You’d think the horrors of the last financial crisis would be deeply etched into the brains of every banker in the U.S. But according to former Bank of America executive Rick Parsons, some bankers could very well have missed out on lessons of the crisis.
States such as Georgia, Washington and Florida are full of wounded bankers, said Parsons, who left the industry in 2011, lives in Charlotte and now writes and speaks on the banking industry. But other states, including North Carolina, didn’t suffer as many bank failures, leaving them less wary about past mistakes.
“I think one of the reasons this industry repeats the same mistakes over and over again is because the people who learn the lessons most brutally are the ones who then leave the industry,” Parsons, 60, told me in a recent interview. His second book, “Investing in Banks: Strategies and Statistics for Bankers, Directors, and Investors,” a guide for investing in banks, was published last month.
Parsons’ comments come at a time when some regulators and elected officials continue to voice concerns about the potential for the nation’s largest banks to trigger another economic crisis if they were to fail. Such worries stoke calls by critics of large banks who want to see them busted up.
Never miss a local story.
Parsons, a former risk executive for Bank of America, is among those who argue that federal regulators will need mega-banks to help lift the U.S. out of its next financial crisis. Big banks, such as JPMorgan Chase & Co. and Bank of America, played a crucial role in the last meltdown by acquiring other troubled lenders, preventing their collapse and further economic mayhem, he notes.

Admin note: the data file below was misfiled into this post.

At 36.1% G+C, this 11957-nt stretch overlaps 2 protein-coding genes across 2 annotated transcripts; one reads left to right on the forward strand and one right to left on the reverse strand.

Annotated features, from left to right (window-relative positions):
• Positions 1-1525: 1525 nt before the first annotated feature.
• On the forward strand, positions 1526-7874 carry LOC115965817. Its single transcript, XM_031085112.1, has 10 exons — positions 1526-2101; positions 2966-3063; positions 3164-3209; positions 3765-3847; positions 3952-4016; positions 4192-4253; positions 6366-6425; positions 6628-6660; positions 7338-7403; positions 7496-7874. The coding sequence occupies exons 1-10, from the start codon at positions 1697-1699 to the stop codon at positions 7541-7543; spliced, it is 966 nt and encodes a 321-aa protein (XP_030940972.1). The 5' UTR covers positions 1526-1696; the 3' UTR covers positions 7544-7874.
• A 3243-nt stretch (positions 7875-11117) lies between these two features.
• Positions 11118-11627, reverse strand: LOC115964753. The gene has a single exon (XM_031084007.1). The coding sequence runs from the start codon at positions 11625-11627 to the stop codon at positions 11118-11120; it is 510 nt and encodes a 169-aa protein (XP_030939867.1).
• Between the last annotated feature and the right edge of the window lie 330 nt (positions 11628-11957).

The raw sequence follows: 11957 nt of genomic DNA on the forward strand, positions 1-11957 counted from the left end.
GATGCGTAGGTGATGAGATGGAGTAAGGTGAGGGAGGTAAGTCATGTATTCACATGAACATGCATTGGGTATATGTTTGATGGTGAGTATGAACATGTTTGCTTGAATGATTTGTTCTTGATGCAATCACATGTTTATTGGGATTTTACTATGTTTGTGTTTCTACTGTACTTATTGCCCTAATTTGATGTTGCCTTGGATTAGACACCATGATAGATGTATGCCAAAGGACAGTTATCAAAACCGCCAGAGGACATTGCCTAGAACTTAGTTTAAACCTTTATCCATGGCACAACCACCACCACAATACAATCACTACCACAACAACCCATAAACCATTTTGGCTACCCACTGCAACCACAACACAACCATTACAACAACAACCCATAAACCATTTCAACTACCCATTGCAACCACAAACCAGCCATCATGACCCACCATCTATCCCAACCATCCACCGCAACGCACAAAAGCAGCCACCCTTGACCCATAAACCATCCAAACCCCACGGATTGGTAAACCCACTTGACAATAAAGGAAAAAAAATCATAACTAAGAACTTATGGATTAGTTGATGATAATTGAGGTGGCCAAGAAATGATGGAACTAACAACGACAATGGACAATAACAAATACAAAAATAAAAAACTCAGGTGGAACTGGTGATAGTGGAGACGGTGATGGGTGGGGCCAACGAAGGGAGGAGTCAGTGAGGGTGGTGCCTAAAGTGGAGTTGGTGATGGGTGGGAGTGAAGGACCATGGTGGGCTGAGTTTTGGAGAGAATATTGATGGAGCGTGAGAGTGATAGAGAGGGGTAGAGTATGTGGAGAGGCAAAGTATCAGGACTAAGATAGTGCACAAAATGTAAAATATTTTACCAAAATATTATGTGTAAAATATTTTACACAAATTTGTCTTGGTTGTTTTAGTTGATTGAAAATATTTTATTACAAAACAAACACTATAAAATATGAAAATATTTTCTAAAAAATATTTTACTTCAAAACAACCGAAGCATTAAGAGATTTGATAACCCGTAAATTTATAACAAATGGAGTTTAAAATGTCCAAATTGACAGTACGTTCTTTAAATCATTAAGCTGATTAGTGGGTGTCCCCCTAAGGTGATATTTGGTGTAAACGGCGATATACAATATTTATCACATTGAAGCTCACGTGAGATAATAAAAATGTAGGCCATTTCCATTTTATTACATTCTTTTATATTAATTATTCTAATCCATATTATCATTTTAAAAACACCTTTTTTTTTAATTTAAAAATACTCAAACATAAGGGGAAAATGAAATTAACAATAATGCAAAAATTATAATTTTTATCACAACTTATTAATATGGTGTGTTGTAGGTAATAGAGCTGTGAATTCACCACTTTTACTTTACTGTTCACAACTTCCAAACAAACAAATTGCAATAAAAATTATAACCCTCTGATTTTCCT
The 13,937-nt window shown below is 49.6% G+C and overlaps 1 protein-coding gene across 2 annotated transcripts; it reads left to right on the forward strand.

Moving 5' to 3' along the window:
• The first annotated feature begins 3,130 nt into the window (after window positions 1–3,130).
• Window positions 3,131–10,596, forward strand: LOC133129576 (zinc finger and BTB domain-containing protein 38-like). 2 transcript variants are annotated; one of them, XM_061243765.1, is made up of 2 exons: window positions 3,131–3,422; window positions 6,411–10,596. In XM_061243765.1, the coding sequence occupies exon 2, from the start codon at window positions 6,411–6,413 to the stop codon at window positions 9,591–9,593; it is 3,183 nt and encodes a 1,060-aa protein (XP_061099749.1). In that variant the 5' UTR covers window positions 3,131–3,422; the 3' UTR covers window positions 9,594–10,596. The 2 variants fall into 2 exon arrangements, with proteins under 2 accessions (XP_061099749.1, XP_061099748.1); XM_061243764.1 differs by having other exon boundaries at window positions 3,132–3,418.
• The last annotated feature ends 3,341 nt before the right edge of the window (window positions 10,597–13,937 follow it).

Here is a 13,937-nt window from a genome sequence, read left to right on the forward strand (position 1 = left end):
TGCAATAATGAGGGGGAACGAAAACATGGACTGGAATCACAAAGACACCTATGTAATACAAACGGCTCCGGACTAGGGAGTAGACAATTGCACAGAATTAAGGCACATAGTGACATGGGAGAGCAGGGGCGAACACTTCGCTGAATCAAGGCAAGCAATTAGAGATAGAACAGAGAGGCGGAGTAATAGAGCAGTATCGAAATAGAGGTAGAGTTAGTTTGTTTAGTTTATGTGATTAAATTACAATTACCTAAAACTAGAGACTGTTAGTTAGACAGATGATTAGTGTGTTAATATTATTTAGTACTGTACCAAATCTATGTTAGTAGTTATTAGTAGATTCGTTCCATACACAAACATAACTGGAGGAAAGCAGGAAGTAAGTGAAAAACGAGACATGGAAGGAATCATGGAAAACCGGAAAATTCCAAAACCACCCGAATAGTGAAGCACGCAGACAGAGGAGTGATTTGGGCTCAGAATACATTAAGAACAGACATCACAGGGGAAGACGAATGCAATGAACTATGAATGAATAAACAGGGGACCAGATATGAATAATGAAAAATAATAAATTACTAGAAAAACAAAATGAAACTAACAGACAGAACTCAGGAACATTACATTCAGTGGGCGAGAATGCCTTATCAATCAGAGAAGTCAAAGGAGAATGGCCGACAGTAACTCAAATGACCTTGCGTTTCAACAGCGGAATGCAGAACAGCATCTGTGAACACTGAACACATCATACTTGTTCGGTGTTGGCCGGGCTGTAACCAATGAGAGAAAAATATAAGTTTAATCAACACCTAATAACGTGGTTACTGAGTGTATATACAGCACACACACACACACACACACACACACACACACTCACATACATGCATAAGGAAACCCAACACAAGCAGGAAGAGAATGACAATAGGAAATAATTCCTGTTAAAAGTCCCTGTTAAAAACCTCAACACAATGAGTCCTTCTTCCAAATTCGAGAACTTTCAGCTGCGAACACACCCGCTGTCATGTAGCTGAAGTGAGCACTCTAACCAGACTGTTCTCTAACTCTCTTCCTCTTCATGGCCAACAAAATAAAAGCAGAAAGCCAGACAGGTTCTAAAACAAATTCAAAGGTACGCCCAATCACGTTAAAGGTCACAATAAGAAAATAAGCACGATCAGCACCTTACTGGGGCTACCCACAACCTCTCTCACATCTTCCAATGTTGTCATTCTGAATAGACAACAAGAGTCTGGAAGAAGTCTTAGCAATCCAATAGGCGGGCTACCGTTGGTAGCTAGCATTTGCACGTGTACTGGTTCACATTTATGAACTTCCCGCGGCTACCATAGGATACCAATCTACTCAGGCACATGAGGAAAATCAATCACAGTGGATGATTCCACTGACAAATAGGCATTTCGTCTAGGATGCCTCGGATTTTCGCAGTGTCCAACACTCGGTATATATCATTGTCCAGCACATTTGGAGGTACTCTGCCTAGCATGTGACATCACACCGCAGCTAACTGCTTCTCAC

But a concern today, Parsons said, is some bankers might not have witnessed the worst of the crisis at close range, making them more vulnerable to taking missteps. For example, bankers in North Carolina, he said, did not experience the volume of bank failures during the height of the crisis as some in other states.
“I’m not sure about the younger bankers. I think the jury will be out,” said Parsons. “I think the next generation who will be running (banks) in the 2020s will not have as good a memory as the bankers who are running the banks today,” he said.
Another ongoing fear of some big-bank critics is that they are not being required to hold enough capital, a buffer against potential losses on loans.
In his book, though, Parsons says bank capital when the crisis hit was more than sufficient to weather the worst of the disaster. Since then, big banks have been required by regulators to raise capital levels even higher. Parsons points out that requiring banks to further raise capital levels could cause them to pass those costs along to customers in the form of higher fees and interest rates.
A different source of unease, Parsons said, is that some types of loans are increasing faster than the overall U.S. economy. For example, construction and development lending is up 15 percent year over year nationally, he said.
“We are not in a vibrant economy in the U.S.,” Parsons said. “If you’ve got a 2, 2.5 percent GDP at best, there is no way bank lending should be growing 6 percent, 7 percent, 8 percent overall.”